The biggest

Zainnuddin's story

Living in a remote village nestled in the foothills of the Hindu Kush, doting father Zainnuddin has been working hard to build a good life for his family. “My name is Zainnuddin, and seven people are in my family: I have three sons and two daughters.”
“My grandparents emigrated to Pakistan a long time ago,” Zainnuddin told us. He therefore grew up in Pakistan, and it was the only home he’d ever known - that was until a decade ago, when he moved his family back to the north of Afghanistan to start anew. He’d heard of the economic growth and boost in living conditions that occurred in Afghanistan in the 2010s, and like many other Afghans, moved back to his family’s old village in the hope that he could build a better life. “It’s been about ten years since we returned to Afghanistan.”

Things had been going well for the family until a couple of years ago, when the withdrawal of international troops, recurring droughts and collapse of the banking system precipitated a dire humanitarian crisis across the country, causing unemployment, food insecurity and household debt to skyrocket. This meant that Zaunuddin’s daily wage from labouring work, on which the family relied for their daily income, suddenly dried up. Most of the families in the village were left in similar situations, and in increasingly challenging circumstances.

At the beginning of 2023, Afghanaid met with the Community Development Council in Zainnuddin’s village to understand the assistance that was most needed by community members. As well as outlining that families were struggling with a lack of income, the council also raised that they had never had access to clean water.

We face lots of challenges in this village. But providing clean drinking water was by far our biggest challenge. Because the village is extremely remote, people were having to travel over 4km on treacherous roads to find safe water, which only became more challenging in the winter months.

Zainnuddin’s wife, Zulikha, recently gave birth to their youngest son, and she expressed how challenging gathering water was whilst she was pregnant.

“This past year, collecting the water was very difficult because the cold weather meant everywhere was frozen and everyone was slipping. I slipped so many times. It was too difficult.”

In order to avoid this dangerous journey, many families ended up relying on rain and flood water that ran into rivers in the village. “We used to just have a hole that collected the flood water, and when it looked clear, we used it as our drinking water.”

But, as Zainnuddin explained, the water was not safe for drinking. “Because of this dirty water, we all got kidney stones. Also, two of my children fell into the river while they were collecting flood water.”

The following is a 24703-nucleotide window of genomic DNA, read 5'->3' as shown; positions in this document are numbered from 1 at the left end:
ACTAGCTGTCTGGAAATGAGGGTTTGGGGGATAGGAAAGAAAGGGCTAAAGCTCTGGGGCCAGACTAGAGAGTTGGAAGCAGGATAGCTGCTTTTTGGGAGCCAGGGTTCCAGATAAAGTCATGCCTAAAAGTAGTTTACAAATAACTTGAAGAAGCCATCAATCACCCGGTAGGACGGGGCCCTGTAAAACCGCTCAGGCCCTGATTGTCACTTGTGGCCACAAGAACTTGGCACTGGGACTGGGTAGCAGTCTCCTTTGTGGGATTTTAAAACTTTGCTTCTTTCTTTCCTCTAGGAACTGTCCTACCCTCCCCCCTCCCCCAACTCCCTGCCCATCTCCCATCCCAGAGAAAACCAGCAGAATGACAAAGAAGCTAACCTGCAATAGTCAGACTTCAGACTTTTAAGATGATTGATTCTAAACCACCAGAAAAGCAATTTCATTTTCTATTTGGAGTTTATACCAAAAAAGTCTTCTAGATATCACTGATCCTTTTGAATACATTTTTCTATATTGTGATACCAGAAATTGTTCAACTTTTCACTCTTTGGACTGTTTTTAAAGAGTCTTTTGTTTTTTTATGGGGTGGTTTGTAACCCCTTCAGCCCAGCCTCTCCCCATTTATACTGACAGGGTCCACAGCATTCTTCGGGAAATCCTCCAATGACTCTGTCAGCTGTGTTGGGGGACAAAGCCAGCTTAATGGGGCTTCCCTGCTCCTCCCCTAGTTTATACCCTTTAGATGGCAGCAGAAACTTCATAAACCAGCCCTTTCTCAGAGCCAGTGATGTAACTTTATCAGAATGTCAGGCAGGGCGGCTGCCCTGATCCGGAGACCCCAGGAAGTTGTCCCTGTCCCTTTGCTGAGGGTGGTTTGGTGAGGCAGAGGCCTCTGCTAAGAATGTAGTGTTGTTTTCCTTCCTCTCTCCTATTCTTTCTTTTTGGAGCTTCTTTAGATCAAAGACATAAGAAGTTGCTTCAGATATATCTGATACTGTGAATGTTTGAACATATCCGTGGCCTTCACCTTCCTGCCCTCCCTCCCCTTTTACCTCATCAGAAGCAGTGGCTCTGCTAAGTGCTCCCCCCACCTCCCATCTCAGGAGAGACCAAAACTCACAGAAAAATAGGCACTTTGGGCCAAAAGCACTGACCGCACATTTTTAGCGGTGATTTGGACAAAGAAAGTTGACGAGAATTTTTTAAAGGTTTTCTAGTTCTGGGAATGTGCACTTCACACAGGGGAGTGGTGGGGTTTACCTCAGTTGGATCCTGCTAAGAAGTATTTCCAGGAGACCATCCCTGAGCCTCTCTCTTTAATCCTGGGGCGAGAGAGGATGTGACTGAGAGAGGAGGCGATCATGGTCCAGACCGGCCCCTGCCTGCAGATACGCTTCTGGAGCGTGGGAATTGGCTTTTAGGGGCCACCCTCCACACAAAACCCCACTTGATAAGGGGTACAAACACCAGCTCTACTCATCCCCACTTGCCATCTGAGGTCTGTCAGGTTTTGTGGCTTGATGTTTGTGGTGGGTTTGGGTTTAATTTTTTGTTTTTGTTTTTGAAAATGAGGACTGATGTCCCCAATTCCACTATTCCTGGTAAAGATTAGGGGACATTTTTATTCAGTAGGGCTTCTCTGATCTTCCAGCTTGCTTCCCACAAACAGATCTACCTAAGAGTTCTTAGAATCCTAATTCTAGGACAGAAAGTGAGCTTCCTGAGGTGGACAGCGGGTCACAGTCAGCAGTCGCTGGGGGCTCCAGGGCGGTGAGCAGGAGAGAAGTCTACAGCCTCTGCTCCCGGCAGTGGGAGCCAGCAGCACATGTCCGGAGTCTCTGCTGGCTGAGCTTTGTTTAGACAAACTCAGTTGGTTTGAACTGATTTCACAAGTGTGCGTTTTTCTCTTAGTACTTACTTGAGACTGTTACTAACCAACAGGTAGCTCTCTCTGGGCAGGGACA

One project, multiple solutions

Recognising that this village had a dire need for both safe water and employment opportunities, Afghanaid created a project aimed at tackling both issues.

By employing Zainnuddin and over 600 other villagers on a cash for work scheme, we have been providing a crucial daily wage to families in exchange for their support in building a large-scale water supply network, which will bring water points to over 53 homes in the area.

“Firstly, Afghanaid worked with us to make a deep well, then we built a tanker and connected it with a pipeline which works with solar power. Water goes from the well to the tanker. Next, we are connecting a pipe to every street and house. And this pipeline will go all over the village.”

“It also provides us with a job opportunity - so many of us are working with Afghanaid right now and so got a job through this. We have an attendance sheet and we receive 400 afghanis salary per day and this helps to solve our primary problems.”

Over the past two years alone, Afghanaid has supported over 45,000 households with these cash for work initiatives. For many families, this employment has been a lifeline, ensuring that they can meet their urgent needs and get back on their feet despite the ongoing crisis.

“We’re doing a great job. We are so happy and thankful.” Zainnuddin added.

“When this project is finished, all people, both adults and children will support and keep the new infrastructure safe.”
Villagers enjoying the new water point.
This is an extremely important part of the sustainability and success of this work: by supporting local people to take control over the development of their communities, it ensures that they take ownership of infrastructure, resources, and community forums long after we have left. This well-tested community-led model relies on the logic that communities know best: they know the assistance that is needed, who needs assistance, and how best assistance can benefit entire communities for many years to come.

When asked what’s next for the community, Zainnuddin expressed that the community would like to build a school for their children to be educated, as he knows that this would be the key for a better quality of life for his children. “When we were in Pakistan, we saw everyone, even the girls who are our relatives, had a high level of education. But here, nobody is educated, both girls and boys.”

When this project is finished, all people, both adults and children will support and keep the new infrastructure safe.

This year alone, we’ve worked with over 84 communities just like Zainnuddin to improve their access to clean, safe water and sanitation facilities. Watch our 40th anniversary film to hear from Abdul Latif, another man who was able to earn a daily wage whilst bringing clean water to his village.